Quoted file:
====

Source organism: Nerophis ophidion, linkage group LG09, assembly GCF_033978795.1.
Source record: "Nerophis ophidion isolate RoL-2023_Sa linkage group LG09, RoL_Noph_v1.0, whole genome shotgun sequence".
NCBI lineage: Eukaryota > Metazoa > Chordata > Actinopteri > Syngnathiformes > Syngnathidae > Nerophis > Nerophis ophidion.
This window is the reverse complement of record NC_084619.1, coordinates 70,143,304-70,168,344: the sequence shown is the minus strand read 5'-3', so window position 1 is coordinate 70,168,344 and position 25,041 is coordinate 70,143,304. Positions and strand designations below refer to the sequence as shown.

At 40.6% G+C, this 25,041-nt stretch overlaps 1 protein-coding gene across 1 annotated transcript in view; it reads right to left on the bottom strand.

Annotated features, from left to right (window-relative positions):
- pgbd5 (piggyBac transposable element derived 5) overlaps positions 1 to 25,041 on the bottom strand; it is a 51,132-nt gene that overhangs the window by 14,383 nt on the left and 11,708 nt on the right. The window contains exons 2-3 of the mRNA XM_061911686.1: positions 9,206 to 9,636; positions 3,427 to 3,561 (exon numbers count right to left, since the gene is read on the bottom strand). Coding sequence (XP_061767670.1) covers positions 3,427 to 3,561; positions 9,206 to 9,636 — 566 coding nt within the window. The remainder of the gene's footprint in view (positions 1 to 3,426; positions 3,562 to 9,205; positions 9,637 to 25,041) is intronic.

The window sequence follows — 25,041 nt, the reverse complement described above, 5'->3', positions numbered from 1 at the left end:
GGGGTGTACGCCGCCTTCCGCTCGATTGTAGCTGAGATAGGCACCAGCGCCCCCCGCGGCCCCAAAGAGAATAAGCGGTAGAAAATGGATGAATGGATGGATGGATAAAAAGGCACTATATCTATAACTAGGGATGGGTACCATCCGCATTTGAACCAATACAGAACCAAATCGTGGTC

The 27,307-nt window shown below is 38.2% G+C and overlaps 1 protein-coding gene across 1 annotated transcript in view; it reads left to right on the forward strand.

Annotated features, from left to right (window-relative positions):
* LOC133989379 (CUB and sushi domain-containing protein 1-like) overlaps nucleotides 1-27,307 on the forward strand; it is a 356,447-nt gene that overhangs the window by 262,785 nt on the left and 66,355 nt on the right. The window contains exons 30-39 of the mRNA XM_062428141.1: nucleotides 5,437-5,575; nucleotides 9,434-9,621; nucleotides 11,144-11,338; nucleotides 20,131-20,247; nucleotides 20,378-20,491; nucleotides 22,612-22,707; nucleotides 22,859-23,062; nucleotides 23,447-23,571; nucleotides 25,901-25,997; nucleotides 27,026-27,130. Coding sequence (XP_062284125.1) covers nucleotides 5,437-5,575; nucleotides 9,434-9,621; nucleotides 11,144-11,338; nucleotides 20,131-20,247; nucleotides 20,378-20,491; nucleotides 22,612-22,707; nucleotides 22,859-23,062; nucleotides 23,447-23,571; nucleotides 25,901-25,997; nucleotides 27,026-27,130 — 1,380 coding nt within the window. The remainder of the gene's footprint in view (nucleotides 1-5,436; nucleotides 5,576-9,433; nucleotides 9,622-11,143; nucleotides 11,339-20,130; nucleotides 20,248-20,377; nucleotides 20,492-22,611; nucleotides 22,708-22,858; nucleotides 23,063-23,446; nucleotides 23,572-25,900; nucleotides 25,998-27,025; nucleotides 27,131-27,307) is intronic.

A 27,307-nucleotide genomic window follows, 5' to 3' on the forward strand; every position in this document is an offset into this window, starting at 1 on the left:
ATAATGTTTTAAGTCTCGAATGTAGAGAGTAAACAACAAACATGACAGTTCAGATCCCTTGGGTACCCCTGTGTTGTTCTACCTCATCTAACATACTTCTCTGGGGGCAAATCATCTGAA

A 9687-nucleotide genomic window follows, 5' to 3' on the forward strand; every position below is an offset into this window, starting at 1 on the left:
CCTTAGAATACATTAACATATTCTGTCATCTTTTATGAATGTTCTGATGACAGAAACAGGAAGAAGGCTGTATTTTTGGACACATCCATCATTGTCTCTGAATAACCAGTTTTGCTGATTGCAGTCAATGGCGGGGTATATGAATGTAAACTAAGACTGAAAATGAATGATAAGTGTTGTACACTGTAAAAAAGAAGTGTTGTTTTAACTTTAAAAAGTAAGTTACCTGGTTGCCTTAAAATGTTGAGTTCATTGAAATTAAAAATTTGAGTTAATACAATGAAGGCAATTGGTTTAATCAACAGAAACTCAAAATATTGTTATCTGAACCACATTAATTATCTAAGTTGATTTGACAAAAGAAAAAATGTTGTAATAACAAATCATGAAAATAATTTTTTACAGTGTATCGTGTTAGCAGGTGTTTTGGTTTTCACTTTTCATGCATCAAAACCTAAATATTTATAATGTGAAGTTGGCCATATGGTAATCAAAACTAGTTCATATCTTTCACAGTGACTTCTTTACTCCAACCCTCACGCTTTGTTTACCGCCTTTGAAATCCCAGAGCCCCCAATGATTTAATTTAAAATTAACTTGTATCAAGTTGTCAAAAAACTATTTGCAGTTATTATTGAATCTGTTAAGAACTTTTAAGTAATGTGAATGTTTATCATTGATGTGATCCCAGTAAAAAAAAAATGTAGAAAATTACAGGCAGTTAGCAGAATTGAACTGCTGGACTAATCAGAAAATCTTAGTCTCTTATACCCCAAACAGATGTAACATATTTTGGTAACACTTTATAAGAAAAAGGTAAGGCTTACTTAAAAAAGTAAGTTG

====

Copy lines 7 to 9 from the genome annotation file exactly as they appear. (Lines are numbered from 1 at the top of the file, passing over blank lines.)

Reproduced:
- pgbd5 (piggyBac transposable element derived 5) overlaps positions 1 to 25,041 on the bottom strand; it is a 51,132-nt gene that overhangs the window by 14,383 nt on the left and 11,708 nt on the right. The window contains exons 2-3 of the mRNA XM_061911686.1: positions 9,206 to 9,636; positions 3,427 to 3,561 (exon numbers count right to left, since the gene is read on the bottom strand). Coding sequence (XP_061767670.1) covers positions 3,427 to 3,561; positions 9,206 to 9,636 — 566 coding nt within the window. The remainder of the gene's footprint in view (positions 1 to 3,426; positions 3,562 to 9,205; positions 9,637 to 25,041) is intronic.

The window sequence follows — 25,041 nt, the reverse complement described above, 5'->3', positions numbered from 1 at the left end:
GGGGTGTACGCCGCCTTCCGCTCGATTGTAGCTGAGATAGGCACCAGCGCCCCCCGCGGCCCCAAAGAGAATAAGCGGTAGAAAATGGATGAATGGATGGATGGATAAAAAGGCACTATATCTATAACTAGGGATGGGTACCATCCGCATTTGAACCAATACAGAACCAAATCGTGGTC